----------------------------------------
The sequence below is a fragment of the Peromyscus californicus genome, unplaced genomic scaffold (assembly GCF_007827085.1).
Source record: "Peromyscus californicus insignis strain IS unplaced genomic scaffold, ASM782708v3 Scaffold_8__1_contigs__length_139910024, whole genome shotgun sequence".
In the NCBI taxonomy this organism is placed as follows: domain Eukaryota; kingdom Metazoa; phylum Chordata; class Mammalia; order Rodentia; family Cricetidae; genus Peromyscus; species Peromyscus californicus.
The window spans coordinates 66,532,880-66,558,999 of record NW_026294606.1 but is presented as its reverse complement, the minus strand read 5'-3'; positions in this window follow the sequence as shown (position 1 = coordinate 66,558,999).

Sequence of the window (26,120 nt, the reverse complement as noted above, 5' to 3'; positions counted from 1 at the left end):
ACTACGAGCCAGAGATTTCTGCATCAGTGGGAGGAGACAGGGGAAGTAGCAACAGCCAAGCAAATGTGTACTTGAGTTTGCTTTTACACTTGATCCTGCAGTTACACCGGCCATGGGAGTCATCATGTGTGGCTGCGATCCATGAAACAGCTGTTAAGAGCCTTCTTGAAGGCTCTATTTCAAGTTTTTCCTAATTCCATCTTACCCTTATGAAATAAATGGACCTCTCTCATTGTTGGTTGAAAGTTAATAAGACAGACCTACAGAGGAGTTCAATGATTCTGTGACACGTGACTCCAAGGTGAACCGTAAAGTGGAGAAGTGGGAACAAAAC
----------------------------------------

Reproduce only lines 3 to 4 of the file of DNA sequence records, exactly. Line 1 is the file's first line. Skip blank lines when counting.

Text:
In the NCBI taxonomy this organism is placed as follows: domain Eukaryota; kingdom Metazoa; phylum Chordata; class Mammalia; order Rodentia; family Cricetidae; genus Peromyscus; species Peromyscus californicus.
The window spans coordinates 66,532,880-66,558,999 of record NW_026294606.1 but is presented as its reverse complement, the minus strand read 5'-3'; positions in this window follow the sequence as shown (position 1 = coordinate 66,558,999).